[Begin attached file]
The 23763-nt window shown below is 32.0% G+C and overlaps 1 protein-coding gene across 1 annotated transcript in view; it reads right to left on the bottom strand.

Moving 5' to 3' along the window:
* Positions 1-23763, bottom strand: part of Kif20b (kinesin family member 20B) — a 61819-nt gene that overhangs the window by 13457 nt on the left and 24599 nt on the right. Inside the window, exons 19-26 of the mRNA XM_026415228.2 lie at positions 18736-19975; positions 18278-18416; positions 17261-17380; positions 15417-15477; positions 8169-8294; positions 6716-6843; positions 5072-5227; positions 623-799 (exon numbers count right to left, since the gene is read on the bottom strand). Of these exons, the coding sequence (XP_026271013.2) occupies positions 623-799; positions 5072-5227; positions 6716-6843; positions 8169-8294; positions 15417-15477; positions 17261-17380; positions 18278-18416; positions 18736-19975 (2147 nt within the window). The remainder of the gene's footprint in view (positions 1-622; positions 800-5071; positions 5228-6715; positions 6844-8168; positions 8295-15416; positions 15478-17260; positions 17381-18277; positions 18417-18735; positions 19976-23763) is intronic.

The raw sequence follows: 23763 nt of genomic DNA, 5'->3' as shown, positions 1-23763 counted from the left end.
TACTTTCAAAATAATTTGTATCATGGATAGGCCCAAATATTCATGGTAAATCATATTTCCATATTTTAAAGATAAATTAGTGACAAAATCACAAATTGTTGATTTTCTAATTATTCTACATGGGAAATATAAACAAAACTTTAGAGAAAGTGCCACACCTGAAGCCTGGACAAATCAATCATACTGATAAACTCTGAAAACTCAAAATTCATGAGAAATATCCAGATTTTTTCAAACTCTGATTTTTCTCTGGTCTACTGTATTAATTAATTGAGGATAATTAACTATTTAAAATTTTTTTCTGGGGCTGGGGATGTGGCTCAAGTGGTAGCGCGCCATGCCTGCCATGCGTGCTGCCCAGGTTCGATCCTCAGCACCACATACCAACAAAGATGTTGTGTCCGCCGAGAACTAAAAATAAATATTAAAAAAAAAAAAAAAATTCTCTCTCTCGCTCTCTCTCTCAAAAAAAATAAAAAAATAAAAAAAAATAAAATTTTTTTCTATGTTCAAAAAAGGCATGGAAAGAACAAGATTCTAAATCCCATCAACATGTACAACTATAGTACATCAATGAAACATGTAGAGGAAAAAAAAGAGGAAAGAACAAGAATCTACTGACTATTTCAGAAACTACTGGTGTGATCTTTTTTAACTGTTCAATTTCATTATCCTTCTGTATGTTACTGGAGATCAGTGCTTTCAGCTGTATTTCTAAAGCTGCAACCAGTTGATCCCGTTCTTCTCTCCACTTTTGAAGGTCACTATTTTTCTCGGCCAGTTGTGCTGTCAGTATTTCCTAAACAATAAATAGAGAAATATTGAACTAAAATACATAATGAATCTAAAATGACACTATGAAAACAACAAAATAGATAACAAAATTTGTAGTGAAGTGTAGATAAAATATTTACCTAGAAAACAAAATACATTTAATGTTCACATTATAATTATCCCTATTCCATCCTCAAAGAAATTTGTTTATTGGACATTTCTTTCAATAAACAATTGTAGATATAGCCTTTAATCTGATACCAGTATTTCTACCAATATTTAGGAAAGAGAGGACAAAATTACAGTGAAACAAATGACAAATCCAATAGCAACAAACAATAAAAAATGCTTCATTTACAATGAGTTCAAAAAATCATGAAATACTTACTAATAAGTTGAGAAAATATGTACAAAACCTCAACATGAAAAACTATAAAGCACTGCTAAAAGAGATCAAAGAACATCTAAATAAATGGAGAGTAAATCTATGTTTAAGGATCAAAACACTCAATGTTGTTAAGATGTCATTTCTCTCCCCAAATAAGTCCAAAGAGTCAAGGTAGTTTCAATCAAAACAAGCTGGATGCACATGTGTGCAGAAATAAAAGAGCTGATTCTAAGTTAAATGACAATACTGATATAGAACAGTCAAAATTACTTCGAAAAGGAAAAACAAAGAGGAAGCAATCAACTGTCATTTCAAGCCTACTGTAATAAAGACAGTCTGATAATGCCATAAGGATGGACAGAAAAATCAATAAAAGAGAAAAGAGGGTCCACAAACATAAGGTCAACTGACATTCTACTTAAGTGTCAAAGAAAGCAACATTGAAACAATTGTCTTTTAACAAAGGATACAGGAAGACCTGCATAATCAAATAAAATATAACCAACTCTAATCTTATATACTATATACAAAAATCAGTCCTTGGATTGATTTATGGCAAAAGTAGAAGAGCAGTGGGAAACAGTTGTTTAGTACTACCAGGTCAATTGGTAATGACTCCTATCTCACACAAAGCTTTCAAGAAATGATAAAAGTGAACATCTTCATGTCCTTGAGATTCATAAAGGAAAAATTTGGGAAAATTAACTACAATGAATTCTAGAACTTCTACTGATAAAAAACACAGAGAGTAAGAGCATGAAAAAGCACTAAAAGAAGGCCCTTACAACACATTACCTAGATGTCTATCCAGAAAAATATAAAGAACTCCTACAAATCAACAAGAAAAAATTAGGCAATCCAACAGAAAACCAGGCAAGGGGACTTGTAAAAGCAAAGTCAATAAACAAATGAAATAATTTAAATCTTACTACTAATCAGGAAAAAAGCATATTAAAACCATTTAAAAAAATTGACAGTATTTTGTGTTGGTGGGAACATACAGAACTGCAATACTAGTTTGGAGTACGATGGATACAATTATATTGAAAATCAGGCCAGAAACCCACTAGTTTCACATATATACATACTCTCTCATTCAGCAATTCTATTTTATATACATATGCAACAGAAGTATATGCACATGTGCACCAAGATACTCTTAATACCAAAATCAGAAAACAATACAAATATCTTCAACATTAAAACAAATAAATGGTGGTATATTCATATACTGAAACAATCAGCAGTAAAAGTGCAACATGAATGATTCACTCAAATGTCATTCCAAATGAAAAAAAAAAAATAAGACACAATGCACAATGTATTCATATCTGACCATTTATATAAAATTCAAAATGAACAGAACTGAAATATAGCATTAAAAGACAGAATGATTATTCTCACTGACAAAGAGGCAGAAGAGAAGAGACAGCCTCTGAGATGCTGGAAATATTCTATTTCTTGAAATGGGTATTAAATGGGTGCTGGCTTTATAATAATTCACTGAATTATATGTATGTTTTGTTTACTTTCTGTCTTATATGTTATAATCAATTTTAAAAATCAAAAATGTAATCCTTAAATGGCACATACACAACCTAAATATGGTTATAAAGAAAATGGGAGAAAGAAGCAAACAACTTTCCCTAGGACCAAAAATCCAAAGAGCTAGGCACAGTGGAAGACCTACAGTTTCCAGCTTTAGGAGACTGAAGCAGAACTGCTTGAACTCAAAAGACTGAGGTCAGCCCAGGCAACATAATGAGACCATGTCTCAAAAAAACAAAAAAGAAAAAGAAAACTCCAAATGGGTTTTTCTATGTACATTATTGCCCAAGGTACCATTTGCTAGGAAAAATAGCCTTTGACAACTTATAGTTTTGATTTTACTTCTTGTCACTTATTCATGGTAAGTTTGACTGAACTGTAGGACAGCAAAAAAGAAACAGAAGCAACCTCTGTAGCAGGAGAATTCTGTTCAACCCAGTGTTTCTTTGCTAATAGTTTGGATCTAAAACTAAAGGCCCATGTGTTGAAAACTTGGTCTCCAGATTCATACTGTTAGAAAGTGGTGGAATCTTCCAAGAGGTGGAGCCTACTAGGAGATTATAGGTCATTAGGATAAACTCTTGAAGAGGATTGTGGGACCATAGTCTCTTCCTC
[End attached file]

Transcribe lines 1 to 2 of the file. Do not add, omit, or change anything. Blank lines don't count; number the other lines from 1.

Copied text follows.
The 23763-nt window shown below is 32.0% G+C and overlaps 1 protein-coding gene across 1 annotated transcript in view; it reads right to left on the bottom strand.

Moving 5' to 3' along the window: